By: Haroon Moghul
Last week, The New York Times’ Rukmini Callimachi published “A Theology of Rape,” a report as important as it is horrifying. Unfortunately, like several recent exposés on the Islamic State in Iraq and Syria (ISIS), including Graeme Wood’s website-busting What ISIS Really Wants, Callimachi’s reporting is unusually receptive to the movement’s claims. Namely, that plausible Islamic arguments can be made for slavery, rape, and other crimes.
In support of his own argument that ISIS isn’t just “Islamic,” but “very Islamic,” Wood cited Princeton academic Bernard Haykel who insists that anyone who denies ISIS’ Islamic authenticity is being disingenuous (who says this is never elaborated on). Wood then proceeded to analyze ISIS’ “Islamicity” based almost entirely on Haykel, several fringe Muslim scholars, ISIS sympathizers, and no mainstream voices.
The celebration of Christmas as we know it today stems from the traditions of several different cultures.
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By: Suhaib Webb
“A true Muslim is a person who others are safe from his speech and hands.”
“A Muslim does not hate another Muslim.”
“Avoid hatin’ because it devours good deeds like fire devours wood.”
“It is enough of an evil to hate another Muslim in your heart.”
I heard one of my teachers say,
“When someone reads the last verse of the 113th chapter of the Qur’an, he is not only seeking refuge in Allah from haters, but asking to protect others from his hating as well; and to protect him from his own hatin’ because it will inflict considerable damage on his Hereafter. “
Virtually all Halloween traditions are based either in ancient pagan culture, or in Christianity. From an Islamic point of view, they all are forms of idolatry (shirk). As Muslims, our celebrations should be ones that honour and uphold our faith and beliefs. How can we worship only Allah, the Creator, if we participate in activities that are based in pagan rituals, divination, and the spirit world? Many people participate in these celebrations without even understanding the history and the pagan connections, just because their friends are doing it, their parents did it (“it’s a tradition!”), and because “it’s fun!” So what can we do, when our children see others dressed up, eating candy, and going to parties? While it may be tempting to join in, we must be careful to preserve our own traditions and not allow our children to be corrupted by this seemingly “innocent” fun. When tempted, remember the pagan origins of these traditions, and ask Allah to give you strength. Save the celebration, the fun and games, for our ‘Eid festivals. Children can still have their fun, and most importantly, should learn that we only acknowledge holidays that have a religious significance to us as Muslims. Holidays are not just excuses to binge and be reckless. In Islam, our holidays retain their religious importance, while allowing proper time for rejoicing, fun and games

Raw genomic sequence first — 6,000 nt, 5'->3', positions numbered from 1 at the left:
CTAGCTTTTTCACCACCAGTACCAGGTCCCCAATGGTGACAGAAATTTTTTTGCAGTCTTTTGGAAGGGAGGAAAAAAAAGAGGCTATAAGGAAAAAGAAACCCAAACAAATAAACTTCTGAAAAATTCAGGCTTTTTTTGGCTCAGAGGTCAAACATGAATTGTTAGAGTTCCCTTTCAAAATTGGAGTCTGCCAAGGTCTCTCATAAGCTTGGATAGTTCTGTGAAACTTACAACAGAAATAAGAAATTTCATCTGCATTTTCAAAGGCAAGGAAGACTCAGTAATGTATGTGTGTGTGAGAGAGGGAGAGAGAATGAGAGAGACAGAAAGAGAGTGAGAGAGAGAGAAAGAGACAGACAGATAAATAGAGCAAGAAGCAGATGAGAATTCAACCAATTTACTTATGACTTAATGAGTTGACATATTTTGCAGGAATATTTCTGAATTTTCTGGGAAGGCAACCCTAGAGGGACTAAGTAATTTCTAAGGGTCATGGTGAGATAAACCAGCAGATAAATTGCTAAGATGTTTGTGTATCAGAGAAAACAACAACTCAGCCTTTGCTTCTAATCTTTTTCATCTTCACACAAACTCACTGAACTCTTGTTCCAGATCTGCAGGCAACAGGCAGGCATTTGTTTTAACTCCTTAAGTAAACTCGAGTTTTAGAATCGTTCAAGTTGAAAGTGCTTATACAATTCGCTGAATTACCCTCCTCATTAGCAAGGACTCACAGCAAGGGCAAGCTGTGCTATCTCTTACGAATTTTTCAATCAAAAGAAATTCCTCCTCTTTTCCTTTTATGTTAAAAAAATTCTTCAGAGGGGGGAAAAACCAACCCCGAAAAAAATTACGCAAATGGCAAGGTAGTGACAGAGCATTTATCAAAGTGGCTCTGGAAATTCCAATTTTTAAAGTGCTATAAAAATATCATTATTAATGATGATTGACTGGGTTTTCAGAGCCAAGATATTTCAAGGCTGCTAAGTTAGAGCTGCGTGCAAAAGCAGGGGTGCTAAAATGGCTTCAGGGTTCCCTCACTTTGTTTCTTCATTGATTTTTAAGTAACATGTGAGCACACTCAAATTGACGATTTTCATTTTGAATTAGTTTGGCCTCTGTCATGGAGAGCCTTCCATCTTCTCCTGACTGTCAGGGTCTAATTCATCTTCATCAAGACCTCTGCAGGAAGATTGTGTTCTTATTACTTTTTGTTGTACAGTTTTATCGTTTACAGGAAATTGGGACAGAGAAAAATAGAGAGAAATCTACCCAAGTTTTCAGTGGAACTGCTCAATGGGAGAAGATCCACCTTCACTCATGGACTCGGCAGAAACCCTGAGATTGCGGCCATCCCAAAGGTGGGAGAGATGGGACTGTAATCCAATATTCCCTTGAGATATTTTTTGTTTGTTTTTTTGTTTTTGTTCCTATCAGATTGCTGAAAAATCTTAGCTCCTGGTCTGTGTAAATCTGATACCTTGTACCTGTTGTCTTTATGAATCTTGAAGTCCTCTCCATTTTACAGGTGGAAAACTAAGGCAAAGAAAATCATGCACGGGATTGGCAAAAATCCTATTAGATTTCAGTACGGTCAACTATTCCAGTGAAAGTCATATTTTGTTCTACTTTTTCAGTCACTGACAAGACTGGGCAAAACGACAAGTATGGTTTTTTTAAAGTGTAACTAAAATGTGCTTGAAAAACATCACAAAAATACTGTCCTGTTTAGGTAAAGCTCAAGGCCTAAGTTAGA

The United Arab Emirates ranks number one in the world for treating women with respect, according to a major scientific study comparing development and well-being among 132 nations of the world.
His Highness Shaikh Mohammed bin Rashid Al Maktoum, Vice President and Prime Minister of the UAE and Ruler of Dubai, said the evidence on respect for women reflected fundamental truths about Emirati culture and traditions.